A Florida lawmaker is attempting to criminalize many aspects of medical care of pain patients, making some Florida pain management specialists and pharmacists at risk of ending up in jail.
According to this article in the Miami Herald, Rep. Schenck is proposing stiff penalties for “people who prescribe powerful narcotics like OxyContin, Xanax and Vicodin.” He is also proposing to make it a misdemeanor if pharmacies do not obtain copies of fraudulent prescriptions.
In the article, Rep. Schenck states that he proposed his legislation to save the 7-10 people who die from prescription drug overdoses each day in Florida. You can tell the got a lot of input from practicing medical providers about this well thought out plan.
Section 1 of the bill allows the state to obtain copies of medical records from health providers or pharmacies if the state believes that practitioners or pharmacies are practicing below the standard of care, inappropriately prescribing or dispensing controlled substances, using inappropriate billing codes, or are inappropriately soliciting patients. Doesn’t say how reasonable the state’s belief must be before they can demand the records, only that the state has to have a belief.
Section 4 of the bill, among other things, makes it a third degree felony if a practitioner dispenses samples of any controlled substances without first writing the practitioner’s name, the patient’s name and the date dispensed on the package labeling. See the referenced statue here (.pdf file).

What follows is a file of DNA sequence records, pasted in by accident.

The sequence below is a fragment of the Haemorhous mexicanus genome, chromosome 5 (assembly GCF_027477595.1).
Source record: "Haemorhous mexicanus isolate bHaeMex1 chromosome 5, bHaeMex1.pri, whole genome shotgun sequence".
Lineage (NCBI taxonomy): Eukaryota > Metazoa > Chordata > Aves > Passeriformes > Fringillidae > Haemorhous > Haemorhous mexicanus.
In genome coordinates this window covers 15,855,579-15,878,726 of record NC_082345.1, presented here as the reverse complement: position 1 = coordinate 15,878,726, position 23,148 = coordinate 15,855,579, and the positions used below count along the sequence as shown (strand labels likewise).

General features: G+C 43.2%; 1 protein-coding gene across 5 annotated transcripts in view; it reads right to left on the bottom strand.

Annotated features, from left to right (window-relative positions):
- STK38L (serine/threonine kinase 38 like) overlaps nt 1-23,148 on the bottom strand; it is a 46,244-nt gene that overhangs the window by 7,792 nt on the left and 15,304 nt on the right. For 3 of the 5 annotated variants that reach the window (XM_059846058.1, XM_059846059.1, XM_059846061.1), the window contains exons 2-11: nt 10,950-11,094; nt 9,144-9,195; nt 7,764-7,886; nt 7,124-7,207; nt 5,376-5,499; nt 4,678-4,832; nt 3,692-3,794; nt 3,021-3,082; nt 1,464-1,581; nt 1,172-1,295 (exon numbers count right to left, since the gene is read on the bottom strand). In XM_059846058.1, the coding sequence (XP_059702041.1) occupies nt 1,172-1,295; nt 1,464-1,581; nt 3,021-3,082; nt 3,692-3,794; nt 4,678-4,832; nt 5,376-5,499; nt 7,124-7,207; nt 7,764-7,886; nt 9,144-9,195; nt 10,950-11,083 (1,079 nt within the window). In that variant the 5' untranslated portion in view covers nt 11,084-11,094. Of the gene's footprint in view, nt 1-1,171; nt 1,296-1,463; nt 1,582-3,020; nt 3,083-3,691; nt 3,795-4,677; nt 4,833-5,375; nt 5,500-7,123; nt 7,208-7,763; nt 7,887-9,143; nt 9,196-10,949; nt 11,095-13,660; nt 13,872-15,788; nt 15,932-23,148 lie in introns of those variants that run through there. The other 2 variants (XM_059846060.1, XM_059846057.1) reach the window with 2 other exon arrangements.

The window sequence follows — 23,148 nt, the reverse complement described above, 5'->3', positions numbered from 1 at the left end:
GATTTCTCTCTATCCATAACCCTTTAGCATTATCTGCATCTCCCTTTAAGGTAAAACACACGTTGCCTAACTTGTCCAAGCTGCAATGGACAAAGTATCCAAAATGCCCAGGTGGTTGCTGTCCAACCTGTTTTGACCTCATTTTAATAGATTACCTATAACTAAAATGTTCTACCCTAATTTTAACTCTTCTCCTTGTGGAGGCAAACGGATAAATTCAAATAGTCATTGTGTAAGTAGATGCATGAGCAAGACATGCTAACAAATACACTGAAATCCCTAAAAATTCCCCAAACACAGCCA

Section 9 of the bill makes it a misdemeanor if any person employed by a pharmacy who knows or should have known that a patient is attempting to obtain controlled substances from the pharmacy through “fraudulent methods or representations” and does not report this “fraud” within 24 hours. The report must contain, “at a minimum,” copies of prescriptions, identifying information on the physician and the patient, and a “narrative” about the transaction, including video or photo surveillance of the transaction if available.
Being able to report drug seekers is one thing. Potentially going to jail if you don’t report them is quite another.
And how many people think that the state will jump into action and run right out to the drug seekers’ homes and arrest them? Bueller? Bueller … ? Bueller ….. ?
Section 18 of the bill basically states that “dispensing practitioners” who have purchased more than an average of 2000 unit doses of controlled substances per month from suppliers are going to be on the state’s hit list. The Department of Health is going to identify those practitioners that pose “the greatest threat to public health” and “coordinate with local and federal law enforcement agencies” to
shake down go and place a friendly visit to those practitioners and “quarantine the controlled substance inventory of such dispensing practitioners on site.” Then they’ll seize and destroy any controlled substances they believe are not appropriate.
Florida laws already revoke the license of any physician hit with more than three malpractice judgments.
South Florida also happens to be fourth on the list of Judicial Hellholes in the United States.
Now Florida is taking steps to criminalize medicine and pharmacy.
I think I’ve figured out why I keep getting so many recruiting e-mails that need doctors to work at hospitals in Florida.
Why would anyone want to take a chance on practicing medicine in that state?